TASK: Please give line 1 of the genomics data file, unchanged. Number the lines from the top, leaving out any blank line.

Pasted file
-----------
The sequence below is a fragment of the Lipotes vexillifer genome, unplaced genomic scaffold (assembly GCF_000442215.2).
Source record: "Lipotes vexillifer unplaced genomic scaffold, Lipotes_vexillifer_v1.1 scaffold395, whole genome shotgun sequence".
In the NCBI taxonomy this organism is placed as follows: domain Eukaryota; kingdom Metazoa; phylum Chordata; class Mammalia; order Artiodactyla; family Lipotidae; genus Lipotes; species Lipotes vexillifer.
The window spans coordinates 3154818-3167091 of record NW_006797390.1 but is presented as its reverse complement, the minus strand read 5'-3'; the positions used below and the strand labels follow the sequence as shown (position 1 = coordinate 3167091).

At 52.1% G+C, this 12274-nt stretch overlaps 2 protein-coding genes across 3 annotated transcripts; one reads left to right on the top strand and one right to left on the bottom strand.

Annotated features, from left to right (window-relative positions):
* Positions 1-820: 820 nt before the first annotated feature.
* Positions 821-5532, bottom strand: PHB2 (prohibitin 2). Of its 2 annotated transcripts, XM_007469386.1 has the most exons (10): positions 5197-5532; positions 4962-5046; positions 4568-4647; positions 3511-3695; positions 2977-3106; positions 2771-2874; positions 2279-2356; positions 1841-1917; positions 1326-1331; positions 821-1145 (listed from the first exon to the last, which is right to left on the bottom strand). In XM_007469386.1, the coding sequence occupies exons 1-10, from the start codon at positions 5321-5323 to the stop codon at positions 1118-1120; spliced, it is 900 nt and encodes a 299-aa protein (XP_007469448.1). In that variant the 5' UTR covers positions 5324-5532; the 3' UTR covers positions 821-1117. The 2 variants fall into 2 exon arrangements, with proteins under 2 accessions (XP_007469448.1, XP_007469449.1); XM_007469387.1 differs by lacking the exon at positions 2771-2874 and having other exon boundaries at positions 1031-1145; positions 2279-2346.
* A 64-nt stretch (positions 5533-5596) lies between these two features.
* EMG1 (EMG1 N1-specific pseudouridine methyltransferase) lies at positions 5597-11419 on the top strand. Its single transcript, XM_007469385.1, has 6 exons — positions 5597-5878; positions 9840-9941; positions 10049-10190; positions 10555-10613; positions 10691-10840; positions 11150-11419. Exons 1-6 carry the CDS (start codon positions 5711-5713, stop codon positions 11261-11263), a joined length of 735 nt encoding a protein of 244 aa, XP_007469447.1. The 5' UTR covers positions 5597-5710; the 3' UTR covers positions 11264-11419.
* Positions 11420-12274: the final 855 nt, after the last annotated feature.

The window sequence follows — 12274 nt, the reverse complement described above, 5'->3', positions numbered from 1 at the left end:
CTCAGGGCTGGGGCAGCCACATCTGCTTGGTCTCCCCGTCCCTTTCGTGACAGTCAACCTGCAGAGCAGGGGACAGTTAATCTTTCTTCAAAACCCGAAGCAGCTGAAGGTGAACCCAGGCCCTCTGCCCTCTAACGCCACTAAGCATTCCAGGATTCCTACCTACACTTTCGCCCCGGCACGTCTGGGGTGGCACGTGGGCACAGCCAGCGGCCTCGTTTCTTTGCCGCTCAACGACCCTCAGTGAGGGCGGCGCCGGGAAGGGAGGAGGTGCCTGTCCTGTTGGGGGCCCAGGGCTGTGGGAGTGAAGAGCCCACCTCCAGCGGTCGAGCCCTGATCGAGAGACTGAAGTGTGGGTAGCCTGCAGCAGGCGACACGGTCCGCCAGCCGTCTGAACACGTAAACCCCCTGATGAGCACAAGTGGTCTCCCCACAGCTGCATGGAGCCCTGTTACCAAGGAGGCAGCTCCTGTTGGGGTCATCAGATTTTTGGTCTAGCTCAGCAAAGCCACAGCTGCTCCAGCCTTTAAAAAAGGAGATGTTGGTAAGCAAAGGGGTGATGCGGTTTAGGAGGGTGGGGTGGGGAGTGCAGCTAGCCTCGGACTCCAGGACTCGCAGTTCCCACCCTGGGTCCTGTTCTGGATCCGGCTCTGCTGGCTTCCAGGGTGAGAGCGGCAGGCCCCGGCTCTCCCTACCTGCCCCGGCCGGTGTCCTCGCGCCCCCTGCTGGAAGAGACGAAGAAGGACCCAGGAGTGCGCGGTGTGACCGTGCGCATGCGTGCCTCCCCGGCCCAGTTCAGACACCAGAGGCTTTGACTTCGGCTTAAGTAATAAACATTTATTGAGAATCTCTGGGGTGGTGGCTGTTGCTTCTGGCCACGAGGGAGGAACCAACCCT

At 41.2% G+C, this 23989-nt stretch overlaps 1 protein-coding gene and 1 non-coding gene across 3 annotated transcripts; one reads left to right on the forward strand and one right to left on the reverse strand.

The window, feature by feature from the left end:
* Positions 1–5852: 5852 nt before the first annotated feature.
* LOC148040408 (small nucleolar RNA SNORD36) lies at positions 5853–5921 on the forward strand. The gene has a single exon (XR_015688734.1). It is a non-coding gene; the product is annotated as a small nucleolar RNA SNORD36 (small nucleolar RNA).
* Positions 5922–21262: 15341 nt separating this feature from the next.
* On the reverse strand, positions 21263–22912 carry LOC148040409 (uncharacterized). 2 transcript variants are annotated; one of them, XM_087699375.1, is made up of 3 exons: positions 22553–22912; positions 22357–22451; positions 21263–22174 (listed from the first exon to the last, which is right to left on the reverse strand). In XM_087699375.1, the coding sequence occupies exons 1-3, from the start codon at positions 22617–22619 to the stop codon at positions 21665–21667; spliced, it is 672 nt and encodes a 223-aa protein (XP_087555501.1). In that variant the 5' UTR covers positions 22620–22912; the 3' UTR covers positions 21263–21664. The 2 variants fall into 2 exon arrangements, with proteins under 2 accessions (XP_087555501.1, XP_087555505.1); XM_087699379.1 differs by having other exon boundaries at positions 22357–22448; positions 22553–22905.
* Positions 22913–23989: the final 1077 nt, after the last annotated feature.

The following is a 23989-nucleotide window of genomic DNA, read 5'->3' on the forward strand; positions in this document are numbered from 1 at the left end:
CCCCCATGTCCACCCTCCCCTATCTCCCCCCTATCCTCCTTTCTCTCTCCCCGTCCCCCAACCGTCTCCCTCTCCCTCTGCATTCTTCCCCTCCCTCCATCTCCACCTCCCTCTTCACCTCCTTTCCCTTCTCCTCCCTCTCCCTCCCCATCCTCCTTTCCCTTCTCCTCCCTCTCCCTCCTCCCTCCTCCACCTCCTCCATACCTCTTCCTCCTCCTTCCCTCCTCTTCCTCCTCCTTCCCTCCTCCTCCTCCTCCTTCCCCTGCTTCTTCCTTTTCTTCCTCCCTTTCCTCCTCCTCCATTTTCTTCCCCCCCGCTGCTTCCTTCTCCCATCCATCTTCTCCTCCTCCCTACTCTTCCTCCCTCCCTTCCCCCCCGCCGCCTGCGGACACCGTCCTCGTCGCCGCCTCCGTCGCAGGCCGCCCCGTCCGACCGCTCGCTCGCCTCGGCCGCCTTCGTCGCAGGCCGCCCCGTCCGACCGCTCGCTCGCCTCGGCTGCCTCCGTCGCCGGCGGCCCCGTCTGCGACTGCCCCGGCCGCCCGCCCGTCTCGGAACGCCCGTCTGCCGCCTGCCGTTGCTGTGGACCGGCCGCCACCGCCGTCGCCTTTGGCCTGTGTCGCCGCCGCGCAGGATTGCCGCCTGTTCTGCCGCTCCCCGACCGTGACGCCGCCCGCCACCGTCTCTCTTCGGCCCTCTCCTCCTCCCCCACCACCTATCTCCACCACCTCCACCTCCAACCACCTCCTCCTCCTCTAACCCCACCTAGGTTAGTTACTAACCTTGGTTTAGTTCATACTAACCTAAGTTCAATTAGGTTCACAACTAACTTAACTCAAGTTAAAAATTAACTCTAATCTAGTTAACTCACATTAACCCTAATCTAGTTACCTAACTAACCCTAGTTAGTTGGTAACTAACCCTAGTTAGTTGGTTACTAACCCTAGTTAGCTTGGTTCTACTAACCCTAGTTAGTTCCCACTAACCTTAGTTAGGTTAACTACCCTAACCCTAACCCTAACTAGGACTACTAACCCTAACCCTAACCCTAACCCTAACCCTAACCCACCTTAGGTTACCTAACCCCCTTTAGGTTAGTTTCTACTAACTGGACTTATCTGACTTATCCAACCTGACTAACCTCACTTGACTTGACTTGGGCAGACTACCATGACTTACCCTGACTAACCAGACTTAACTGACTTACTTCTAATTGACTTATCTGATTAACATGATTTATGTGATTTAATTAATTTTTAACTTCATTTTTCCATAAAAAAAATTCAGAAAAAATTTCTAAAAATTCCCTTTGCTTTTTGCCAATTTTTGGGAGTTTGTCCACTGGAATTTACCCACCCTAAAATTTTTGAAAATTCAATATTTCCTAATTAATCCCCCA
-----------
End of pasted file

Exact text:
The sequence below is a fragment of the Lipotes vexillifer genome, unplaced genomic scaffold (assembly GCF_000442215.2).